"Found 14 years ago in a hole in a log on Dallas Road Beach in Victoria, BC, Canada. A mystery that remains unsolved."
A: "It’s an art installment"
"Ditches in a field next to an airport. Didn’t use to be there before."
A: "Before construction, they are required to look for sites of archaeological interest. This is the pattern that they use to search for those. They trench a line and the dots on each side of the trench are the dirt which has been removed"
"I bought this “thing” years ago, but never knew what it was, I just thought it looked cool! The center globe piece spins and is weighted at one end, so even if you give it a spin, it always ends up with the “10” facing up. The numbers are 10-130, in increments of 10. Any ideas would be awesome!"
A: "This is a thermometer. My grandfather had the same exact device. Look at the number where it aligns with the convex (upper) portion of the plane, that should be the approximate temperature in Fahrenheit. I was always told to not spin it because it would mess with its accuracy"
"Switch on the back of an old clock labelled “Miracle Eye”. What is this?"
A: "I think it is a light sensor that can be turned on and off. When on the clock will not make chime noises unless it senses light. This way at night it does not wake people up."
"What are the purpose of the metal plates on the ground in front of some of the water fountains at Universal Studios Orlando?"
A: "Blind people and their walking stick."
"Metal 3-4 inches, with glass balls"
A: "These were how old reflectors were made, like for railroads"
"I found this blue disc in a packet of sour cream crisps. Its has the words “ferrous 25mm BST, cert number 213026B” on it."
A: "It’s a testing chip. It goes through the metal detectors to ensure they’re working. There’s a problem here though. You send X number of testers you get X number back. If you get X-1 or some other number you stop the line until you find your chip. The entire purpose of the test is to make sure that stuff like this–which is supposed to simulate a foreign object–does not get through. There’s usually paperwork to document this. Write to the outfit and tell them what you found and rest assured there will be a [email protected]#tstorm on the other end."
"What are these characters found on the back side of a sign on a woodland trail in Alaska."
A: "It’s Stafir Móti Aðsókn an Icelandic magical sigil/stave to protect against ghosts and evil spirits"
"My college sent me this and i have NO CLUE what its for"
A: "It’s called a germ key"
"Found in forest in sweden, about 1m from ground, roughly 20cm in size. Hard to the touch, but drips liquid when knocked"
A: "Looks like a polypore fungus that is exuding excess moisture, called guttation."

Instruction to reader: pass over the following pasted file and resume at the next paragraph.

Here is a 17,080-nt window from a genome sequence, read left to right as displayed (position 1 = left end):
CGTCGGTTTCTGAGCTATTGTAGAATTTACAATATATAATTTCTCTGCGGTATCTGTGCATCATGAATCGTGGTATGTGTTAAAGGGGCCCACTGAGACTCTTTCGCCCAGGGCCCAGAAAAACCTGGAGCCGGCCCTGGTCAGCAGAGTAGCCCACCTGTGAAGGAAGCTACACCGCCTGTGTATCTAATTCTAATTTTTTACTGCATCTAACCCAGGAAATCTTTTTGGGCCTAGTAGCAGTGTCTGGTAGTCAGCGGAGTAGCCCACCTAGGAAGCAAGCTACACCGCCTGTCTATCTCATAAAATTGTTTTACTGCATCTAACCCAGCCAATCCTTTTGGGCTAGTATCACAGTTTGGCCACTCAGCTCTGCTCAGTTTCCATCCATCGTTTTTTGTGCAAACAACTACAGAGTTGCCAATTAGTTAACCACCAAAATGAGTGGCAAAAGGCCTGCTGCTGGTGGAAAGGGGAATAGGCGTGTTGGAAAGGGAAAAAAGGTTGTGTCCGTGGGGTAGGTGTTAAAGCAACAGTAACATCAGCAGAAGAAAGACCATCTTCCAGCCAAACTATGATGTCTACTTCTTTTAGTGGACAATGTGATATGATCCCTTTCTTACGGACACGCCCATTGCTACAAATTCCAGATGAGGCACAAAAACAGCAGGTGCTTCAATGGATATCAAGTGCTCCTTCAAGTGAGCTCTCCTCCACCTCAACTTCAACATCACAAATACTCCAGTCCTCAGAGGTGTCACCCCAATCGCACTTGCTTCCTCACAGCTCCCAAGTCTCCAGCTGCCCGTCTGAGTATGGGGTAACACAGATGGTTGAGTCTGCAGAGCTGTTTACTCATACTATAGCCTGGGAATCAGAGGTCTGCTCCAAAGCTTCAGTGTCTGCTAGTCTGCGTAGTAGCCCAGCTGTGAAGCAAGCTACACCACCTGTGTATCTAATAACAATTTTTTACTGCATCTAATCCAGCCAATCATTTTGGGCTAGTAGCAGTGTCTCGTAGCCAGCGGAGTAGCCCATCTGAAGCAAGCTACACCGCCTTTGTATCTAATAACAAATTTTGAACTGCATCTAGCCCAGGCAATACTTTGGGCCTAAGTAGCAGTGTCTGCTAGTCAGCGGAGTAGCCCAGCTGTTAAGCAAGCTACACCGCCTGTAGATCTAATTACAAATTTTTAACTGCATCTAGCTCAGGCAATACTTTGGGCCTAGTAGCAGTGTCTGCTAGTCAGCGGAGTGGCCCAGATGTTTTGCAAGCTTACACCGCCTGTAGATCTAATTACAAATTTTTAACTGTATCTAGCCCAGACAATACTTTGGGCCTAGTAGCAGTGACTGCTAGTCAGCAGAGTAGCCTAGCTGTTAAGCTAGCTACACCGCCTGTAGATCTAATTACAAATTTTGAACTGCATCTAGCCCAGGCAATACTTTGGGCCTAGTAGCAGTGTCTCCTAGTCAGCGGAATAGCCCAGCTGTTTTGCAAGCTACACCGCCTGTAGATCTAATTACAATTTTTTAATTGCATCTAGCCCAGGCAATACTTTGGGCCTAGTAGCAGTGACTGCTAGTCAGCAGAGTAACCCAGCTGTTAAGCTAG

"Chest of drawers with no drawer sides and a hole at the front of the drawer…?"
A: "Looks like an Artist’s Cabinet or Flat File. It’s a set of drawers for storing drawings, architectural plans, etc."
"What is this slack in power lines? What purpose does it serve?"
A: "Former CATV tech here. It’s called an expansion loop. Coaxial cable (for cable tv) is mostly aluminum which expands and contracts with temperature changes moreso than the steel supporting strand to which it is attached. If this expansion loop wasn’t there, the cable would literally suck out of the compression fittings in the Winter and kink in the Summer."
"Found on a beach of Lake Erie. I’ve lived near the lake my whole life and never have seen something like this"
A: "The roof plate of a drum fish"
"Cones of Dunshire found in German Supermarket?"
A: "It’s a so called “Schultüte”. When children have their first day of school, they get it filled by their parents with gifts and sweets"
"My Grandad dug this up? Found in Liverpool, possibly WW2, it was found with the decoration on, what is it??"
A: "Yea ! It’s a thing ! Called trench art , google it there will be tons of beautiful engravings on shells"
"A silver utensil. When you press the button on one end the grips open."
A: "Sugar cube holder. For tea parties with scones. Or coffee and cake."
"Blue glass token found in a field in France, though one of the ships flags kind of looks like a Union Jack. Game piece or history?"
A: "It’s a part of a ring warn by somone important on one of the shipping companies in the 18th century"
"Help identify what these are and what they were used for? Passed down by family – UK."
A: "An apprentice final piece before becoming a journey man engraver."
"Found this washed up on a beach in Massachusetts. It’s wooden and looks handcrafted…maybe a piece of a chair?"
A: "It looks like a Davis Quadrant or Backstaff, a navigational instrument predecessor of the sextant. Maybe you should take that to a museum, with nautical expertise"
"Clock thing numbered 0 through 5 found in Prague, Czech Republic."
A: "Water level indicator – limnigraph"
"Found in a public park/disc golf course. Everything not screened in is removable. What is it for?"
A: "It’s a bee and bug house, it’s filled with different materials for lone bugs to overwinter"